Adolphe-William Bouguereau, Peace, 1860
This painting shows two young children, a boy and a girl, in a forest setting. Their nudity evokes mythological allegories, but they do not directly represent known figures. Instead, it is their affectionate relationship which suggests the title of the painting. There is a companion painting, in a museum in Mexico, called War, in which two different children, also a boy and a girl, are fighting over a piece of fruit.
At this time, France was governed by the Second Empire of Napoleon III. The 1860s were a period of prosperity and economic development, which supported the careers of many artists. This painting enjoyed great success at the Paris Salon of 1861, at which it was exhibited.
Allegorical painting became popular in the 16th century among artists of the School of Fontainebleau. These subjects were also frequent in the 17th and 18th centuries, which gave them historical significance. The familiar genre and the realistic technique reflect the traditional values of the Academy of Fine Arts, sometimes called the “academic style.”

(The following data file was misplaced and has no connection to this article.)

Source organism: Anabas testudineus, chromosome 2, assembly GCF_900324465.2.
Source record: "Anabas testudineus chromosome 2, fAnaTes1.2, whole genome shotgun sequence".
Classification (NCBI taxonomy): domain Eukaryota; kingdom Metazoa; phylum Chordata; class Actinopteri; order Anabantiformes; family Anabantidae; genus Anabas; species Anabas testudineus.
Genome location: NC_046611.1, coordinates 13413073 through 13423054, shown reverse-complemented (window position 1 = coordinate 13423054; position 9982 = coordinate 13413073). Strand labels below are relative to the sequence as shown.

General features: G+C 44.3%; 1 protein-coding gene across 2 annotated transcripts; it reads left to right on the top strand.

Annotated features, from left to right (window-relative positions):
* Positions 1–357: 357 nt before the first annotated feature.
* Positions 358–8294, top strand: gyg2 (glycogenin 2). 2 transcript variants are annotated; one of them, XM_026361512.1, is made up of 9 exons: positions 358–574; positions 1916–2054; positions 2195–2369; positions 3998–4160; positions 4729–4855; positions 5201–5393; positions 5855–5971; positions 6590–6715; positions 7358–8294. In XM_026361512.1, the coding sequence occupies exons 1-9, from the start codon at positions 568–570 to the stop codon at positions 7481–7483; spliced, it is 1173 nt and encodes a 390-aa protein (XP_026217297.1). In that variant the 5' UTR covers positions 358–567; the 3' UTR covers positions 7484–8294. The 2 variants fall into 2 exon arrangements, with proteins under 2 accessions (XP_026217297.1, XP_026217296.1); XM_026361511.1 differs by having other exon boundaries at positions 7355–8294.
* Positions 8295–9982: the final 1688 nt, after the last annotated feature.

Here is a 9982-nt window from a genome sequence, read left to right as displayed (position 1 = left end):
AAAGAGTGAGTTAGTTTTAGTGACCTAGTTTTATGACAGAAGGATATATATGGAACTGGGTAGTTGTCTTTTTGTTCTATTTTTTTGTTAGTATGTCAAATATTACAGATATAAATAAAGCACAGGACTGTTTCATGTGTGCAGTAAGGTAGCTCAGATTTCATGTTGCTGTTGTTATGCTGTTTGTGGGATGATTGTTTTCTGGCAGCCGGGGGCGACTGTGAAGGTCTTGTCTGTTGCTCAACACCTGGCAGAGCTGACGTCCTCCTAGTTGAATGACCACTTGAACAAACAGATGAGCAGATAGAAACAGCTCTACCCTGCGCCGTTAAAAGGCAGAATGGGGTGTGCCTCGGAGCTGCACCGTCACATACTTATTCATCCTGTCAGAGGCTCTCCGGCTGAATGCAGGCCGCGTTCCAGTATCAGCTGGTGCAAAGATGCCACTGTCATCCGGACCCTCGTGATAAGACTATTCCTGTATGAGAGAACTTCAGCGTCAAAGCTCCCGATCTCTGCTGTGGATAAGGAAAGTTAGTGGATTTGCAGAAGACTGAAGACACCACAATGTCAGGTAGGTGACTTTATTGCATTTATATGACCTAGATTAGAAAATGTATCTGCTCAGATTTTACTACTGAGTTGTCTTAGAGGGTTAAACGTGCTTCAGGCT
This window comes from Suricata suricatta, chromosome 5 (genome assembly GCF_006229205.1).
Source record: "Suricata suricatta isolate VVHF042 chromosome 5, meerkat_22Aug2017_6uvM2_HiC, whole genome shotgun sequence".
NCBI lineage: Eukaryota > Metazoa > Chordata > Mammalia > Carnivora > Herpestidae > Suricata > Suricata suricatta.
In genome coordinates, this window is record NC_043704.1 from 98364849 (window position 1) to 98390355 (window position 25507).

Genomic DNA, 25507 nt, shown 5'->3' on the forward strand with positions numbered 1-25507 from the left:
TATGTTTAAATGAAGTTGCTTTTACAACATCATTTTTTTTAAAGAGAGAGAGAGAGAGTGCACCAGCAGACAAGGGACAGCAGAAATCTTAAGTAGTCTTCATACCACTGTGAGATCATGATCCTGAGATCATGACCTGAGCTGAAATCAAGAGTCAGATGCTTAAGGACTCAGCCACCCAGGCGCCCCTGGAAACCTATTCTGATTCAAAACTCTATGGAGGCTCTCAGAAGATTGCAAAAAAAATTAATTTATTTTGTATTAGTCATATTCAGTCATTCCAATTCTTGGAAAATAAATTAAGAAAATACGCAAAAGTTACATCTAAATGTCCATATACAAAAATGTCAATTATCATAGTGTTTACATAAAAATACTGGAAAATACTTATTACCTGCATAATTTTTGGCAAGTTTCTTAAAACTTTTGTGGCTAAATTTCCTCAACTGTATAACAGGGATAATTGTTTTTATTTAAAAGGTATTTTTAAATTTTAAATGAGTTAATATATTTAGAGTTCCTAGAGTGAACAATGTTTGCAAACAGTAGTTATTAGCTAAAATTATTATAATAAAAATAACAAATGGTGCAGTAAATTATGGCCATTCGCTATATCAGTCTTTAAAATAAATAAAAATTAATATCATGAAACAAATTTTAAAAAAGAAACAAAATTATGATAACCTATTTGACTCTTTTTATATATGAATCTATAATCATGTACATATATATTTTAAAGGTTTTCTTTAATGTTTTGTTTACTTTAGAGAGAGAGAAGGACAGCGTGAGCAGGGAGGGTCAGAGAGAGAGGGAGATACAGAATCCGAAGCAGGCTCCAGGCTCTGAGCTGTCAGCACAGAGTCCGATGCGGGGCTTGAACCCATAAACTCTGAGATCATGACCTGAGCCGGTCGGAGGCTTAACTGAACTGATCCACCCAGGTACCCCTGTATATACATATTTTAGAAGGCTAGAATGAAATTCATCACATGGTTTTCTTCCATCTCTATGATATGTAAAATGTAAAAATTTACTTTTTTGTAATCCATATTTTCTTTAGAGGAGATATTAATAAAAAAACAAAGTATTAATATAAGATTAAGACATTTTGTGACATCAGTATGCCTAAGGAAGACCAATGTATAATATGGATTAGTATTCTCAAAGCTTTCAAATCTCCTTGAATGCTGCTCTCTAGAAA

Adolphe-William Bouguereau (1825-1905) was born in La Rochelle, the son of a wine merchant. He entered the Paris School of Fine Arts in 1846, and became a professor there in 1888; in 1876 he was named to the Academy of Fine Arts. He was very successful among American art collectors. His work was so closely associated with the Paris Salon that the painter Cézanne called it the "Bouguereau Salon," which was not intended as a compliment.